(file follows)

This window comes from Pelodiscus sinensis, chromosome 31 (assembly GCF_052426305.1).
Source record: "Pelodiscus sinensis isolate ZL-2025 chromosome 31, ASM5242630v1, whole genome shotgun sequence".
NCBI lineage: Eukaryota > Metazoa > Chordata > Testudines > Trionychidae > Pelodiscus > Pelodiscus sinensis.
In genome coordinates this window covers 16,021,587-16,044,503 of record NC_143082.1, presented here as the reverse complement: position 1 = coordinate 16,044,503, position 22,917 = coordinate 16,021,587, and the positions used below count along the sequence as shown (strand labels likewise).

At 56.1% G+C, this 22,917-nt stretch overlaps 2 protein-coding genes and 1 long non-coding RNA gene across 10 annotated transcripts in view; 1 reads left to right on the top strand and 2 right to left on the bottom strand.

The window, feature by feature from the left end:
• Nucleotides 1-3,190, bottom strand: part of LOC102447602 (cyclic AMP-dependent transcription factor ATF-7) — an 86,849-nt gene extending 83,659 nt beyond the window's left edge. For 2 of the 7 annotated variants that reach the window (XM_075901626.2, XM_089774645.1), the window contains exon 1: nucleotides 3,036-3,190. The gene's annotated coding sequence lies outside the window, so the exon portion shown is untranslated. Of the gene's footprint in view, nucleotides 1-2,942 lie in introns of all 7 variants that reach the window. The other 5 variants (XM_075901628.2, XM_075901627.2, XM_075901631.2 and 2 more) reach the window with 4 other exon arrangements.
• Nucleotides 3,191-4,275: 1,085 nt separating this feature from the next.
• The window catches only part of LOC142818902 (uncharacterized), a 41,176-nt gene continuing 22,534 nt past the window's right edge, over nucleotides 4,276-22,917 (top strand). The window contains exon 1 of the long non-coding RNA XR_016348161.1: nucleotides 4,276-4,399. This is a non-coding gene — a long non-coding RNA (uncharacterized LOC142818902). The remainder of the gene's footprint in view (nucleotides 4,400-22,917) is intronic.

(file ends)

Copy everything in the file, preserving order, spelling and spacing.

This window comes from Pelodiscus sinensis, chromosome 31 (assembly GCF_052426305.1).
Source record: "Pelodiscus sinensis isolate ZL-2025 chromosome 31, ASM5242630v1, whole genome shotgun sequence".
NCBI lineage: Eukaryota > Metazoa > Chordata > Testudines > Trionychidae > Pelodiscus > Pelodiscus sinensis.
In genome coordinates this window covers 16,021,587-16,044,503 of record NC_143082.1, presented here as the reverse complement: position 1 = coordinate 16,044,503, position 22,917 = coordinate 16,021,587, and the positions used below count along the sequence as shown (strand labels likewise).

At 56.1% G+C, this 22,917-nt stretch overlaps 2 protein-coding genes and 1 long non-coding RNA gene across 10 annotated transcripts in view; 1 reads left to right on the top strand and 2 right to left on the bottom strand.

The window, feature by feature from the left end:
• Nucleotides 1-3,190, bottom strand: part of LOC102447602 (cyclic AMP-dependent transcription factor ATF-7) — an 86,849-nt gene extending 83,659 nt beyond the window's left edge. For 2 of the 7 annotated variants that reach the window (XM_075901626.2, XM_089774645.1), the window contains exon 1: nucleotides 3,036-3,190. The gene's annotated coding sequence lies outside the window, so the exon portion shown is untranslated. Of the gene's footprint in view, nucleotides 1-2,942 lie in introns of all 7 variants that reach the window. The other 5 variants (XM_075901628.2, XM_075901627.2, XM_075901631.2 and 2 more) reach the window with 4 other exon arrangements.
• Nucleotides 3,191-4,275: 1,085 nt separating this feature from the next.
• The window catches only part of LOC142818902 (uncharacterized), a 41,176-nt gene continuing 22,534 nt past the window's right edge, over nucleotides 4,276-22,917 (top strand). The window contains exon 1 of the long non-coding RNA XR_016348161.1: nucleotides 4,276-4,399. This is a non-coding gene — a long non-coding RNA (uncharacterized LOC142818902). The remainder of the gene's footprint in view (nucleotides 4,400-22,917) is intronic.